The most important lesson we can take away from the past year is that our data and identities are not safe on the internet. With almost a quarter of the world’s population on the internet, this is a massive security concern, not just for users, but also governments and authorities.
Yet, when we think of making our online experience more private and secure, we often ignore the primary vector — web browsers.
Browsers are the vessels that transport us across and through the vast expanses of the World Wide Web, and a crack in the hull can spell disaster for users. Compromised websites and Trojan-infected “free” software downloads stealthily deliver malware to computers via web browser downloads. In the event of a cyber attack, web browsers are one of our first lines of defense.
Privacy is another issue on the front lines of the browser wars. Major companies have acknowledged this, and taken some measures to set users at ease — but that is barely enough to call those products “safe.” Case in point, Apple and Microsoft . Microsoft effectively enabled its ‘Do Not Track’ feature by default in Internet Explorer 10, and Apple quickly followed by disabling Third-party cookies in their Safari Browsers. A good first step, but only a first step. There’s a lot more to be done to further secure browsers.
With personal or corporate information on the line, users will naturally place a premium on security? But which browser should one choose when there are hundreds available? What features should be looked for in a secure browser? Difficult questions, but not impossible to answer. Here is a painstakingly evaluated listed of the top five most secure browsers, and all you need to know about each of them.
Google Chrome – Windows, OSX, Linux, iOS, Android
There’s a lot to like about Google Chrome and its privacy features. With the recent speculation that Google was allowing third-parties and security agencies access to user data, it might be hard to believe that Google Chrome actually ranks in the top five “secure” browsers.
Speculation aside, its built-in security features, unique sandboxing functions, and privilege restrictions make it ideal for a secure browsing experience. Even small (but important) touches like auto-updates and incognito browsing mode play a strong role in protecting users from malware and hackers.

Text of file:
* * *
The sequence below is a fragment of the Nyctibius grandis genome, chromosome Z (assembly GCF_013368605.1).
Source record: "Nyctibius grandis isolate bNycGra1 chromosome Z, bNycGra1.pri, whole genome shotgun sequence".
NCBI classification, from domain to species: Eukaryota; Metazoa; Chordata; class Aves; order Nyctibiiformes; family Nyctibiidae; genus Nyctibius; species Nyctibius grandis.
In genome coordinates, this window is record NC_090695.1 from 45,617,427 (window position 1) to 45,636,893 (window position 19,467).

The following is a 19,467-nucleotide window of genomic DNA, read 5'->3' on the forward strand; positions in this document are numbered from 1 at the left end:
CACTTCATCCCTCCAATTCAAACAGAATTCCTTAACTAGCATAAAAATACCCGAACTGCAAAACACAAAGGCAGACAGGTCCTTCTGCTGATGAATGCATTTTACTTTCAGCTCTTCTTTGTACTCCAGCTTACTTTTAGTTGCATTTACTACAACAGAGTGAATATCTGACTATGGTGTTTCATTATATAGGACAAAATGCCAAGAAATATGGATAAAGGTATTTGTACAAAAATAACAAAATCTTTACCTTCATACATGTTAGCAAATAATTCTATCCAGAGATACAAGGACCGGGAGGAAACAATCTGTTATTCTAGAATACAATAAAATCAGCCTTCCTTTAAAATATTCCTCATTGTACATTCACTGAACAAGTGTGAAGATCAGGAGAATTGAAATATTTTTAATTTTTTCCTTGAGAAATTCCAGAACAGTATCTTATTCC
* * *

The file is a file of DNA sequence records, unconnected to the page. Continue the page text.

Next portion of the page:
Google Chrome also works well with many anti-virus and anti-spyware software offerings to pre-emptively warn users of suspicious websites and infected downloads. This is a neatly-packed feature that makes it seamless to use Chrome’s security features, even for those who aren’t seasoned techies.
Google offers several security features across its product line (Gmail, G Drive, and even YouTube) that are built right into Chrome. Two-factor authentication, password storage, and Chrome sync help users better control and protect their online presence, especially when it comes to Google Plus and Gmail accounts. You should definitely consider using Chrome, if you yearn for better security and regularly use multiple Google services.
Maxthon Cloud – Windows, OSX, iOS, Android, Windows Phone
Maxthon is a cloud-powered web browser that aims to make web browsing an un-tethered experience, the exact same across devices and operating systems. Not only are there tools that we’d come to expect in the era of browser “wars,” but it also has innovations like a screen capture tool and night mode. Maxthon boasts a sister web service that lets you download files directly to cloud storage rather a local disk drive.
Using unsecured WiFi networks can be a scary experience, because with every click and tap, you’re passing unencrypted requests to the web, which can be easily intercepted – this could include personal information and conversations. Maxthon automatically encrypts every HTTP request over to a robust AES 256 standard.